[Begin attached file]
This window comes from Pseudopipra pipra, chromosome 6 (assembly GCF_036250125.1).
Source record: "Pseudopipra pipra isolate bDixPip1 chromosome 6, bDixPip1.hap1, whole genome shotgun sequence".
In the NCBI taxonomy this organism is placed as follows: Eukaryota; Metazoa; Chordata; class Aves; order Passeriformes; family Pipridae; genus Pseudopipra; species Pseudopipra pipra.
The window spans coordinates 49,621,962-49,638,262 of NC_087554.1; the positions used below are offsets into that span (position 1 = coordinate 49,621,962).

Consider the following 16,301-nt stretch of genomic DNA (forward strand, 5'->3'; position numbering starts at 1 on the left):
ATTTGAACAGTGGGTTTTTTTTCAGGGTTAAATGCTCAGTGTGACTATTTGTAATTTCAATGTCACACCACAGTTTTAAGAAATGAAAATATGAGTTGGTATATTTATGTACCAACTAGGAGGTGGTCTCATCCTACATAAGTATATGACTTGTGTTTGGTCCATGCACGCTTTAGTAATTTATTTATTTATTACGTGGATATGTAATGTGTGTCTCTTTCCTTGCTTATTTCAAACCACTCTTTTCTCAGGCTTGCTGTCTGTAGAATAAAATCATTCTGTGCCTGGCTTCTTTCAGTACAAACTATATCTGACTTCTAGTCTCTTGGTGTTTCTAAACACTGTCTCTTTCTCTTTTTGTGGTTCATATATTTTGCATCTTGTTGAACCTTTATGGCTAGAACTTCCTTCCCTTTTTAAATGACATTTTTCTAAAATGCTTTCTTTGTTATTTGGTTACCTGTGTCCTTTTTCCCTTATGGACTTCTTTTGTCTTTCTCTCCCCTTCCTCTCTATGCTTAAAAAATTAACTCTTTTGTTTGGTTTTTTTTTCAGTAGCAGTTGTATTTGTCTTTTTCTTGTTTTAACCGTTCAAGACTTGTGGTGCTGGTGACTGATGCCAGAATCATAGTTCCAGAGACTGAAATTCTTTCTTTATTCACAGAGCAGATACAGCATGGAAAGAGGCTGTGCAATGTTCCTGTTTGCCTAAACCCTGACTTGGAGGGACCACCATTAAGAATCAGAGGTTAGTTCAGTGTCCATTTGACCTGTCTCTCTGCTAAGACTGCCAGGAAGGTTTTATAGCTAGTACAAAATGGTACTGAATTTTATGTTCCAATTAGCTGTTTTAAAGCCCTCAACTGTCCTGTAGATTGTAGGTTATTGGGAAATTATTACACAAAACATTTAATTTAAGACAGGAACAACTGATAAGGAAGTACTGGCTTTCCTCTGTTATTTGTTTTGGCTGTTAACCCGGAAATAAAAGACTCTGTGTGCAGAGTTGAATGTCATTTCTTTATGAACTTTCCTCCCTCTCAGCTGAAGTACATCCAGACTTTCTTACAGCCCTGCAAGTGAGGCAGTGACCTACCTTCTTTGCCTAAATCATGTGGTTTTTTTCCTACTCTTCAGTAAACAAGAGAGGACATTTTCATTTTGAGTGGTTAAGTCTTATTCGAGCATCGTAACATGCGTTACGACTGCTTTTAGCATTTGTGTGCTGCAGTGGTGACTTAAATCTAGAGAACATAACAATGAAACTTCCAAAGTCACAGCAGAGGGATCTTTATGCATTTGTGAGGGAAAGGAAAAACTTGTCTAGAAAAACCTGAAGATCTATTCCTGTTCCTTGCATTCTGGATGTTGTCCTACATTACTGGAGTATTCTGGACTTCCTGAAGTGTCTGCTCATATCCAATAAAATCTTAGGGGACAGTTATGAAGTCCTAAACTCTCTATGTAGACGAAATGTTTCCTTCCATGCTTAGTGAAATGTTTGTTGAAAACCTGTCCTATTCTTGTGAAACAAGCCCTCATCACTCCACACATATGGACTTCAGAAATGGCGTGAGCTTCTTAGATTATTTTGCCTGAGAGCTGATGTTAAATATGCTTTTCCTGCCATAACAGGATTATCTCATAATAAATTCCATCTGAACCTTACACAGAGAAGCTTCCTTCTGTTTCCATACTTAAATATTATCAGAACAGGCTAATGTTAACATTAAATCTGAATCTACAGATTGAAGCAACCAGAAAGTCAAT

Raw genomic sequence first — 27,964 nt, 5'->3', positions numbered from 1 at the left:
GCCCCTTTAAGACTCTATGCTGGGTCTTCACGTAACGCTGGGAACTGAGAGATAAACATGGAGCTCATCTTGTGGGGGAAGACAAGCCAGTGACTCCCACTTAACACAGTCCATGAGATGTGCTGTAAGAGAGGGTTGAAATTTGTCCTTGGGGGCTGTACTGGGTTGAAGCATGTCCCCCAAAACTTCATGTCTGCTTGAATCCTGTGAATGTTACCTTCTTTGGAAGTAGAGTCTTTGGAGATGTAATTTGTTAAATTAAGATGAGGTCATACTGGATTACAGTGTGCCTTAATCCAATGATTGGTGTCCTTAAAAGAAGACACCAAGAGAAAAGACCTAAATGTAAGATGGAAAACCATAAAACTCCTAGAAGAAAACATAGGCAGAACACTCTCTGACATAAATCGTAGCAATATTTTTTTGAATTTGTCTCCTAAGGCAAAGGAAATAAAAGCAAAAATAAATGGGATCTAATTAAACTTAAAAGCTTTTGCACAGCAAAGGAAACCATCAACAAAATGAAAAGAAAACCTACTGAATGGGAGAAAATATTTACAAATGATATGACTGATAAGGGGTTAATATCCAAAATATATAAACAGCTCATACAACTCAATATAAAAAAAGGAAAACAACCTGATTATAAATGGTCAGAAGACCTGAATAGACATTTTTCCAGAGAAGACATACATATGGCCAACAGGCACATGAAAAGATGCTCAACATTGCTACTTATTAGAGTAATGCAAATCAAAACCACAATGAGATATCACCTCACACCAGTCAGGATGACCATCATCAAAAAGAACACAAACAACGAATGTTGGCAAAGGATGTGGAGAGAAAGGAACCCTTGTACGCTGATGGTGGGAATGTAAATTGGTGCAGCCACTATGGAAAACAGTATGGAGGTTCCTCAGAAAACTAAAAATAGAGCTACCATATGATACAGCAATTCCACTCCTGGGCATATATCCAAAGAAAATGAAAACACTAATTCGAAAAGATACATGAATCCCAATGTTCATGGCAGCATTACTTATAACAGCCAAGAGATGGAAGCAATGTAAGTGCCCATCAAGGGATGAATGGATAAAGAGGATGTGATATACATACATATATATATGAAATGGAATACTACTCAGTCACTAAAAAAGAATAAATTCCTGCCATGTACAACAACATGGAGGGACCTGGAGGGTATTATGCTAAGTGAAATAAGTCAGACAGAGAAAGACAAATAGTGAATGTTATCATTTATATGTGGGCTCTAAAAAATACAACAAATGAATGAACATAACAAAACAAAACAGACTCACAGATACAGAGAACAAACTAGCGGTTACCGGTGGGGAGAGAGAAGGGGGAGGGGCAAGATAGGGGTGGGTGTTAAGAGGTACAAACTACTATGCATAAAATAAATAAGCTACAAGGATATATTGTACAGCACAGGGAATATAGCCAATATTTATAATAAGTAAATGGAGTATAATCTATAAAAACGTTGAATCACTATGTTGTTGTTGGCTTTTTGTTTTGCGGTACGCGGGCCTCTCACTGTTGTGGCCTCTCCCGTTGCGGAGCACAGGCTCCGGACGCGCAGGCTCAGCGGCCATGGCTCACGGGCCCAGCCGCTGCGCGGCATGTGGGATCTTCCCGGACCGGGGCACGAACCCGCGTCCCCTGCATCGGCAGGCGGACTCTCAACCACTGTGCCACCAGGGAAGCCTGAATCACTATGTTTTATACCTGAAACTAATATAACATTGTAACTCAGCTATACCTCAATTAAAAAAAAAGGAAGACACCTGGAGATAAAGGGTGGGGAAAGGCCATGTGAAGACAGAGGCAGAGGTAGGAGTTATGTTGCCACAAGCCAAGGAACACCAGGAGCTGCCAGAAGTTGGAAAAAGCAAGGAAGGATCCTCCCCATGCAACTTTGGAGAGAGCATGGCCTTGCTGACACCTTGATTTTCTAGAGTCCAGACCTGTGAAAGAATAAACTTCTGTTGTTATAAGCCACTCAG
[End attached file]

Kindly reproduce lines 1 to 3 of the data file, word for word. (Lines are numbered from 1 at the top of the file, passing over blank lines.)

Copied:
This window comes from Pseudopipra pipra, chromosome 6 (assembly GCF_036250125.1).
Source record: "Pseudopipra pipra isolate bDixPip1 chromosome 6, bDixPip1.hap1, whole genome shotgun sequence".
In the NCBI taxonomy this organism is placed as follows: Eukaryota; Metazoa; Chordata; class Aves; order Passeriformes; family Pipridae; genus Pseudopipra; species Pseudopipra pipra.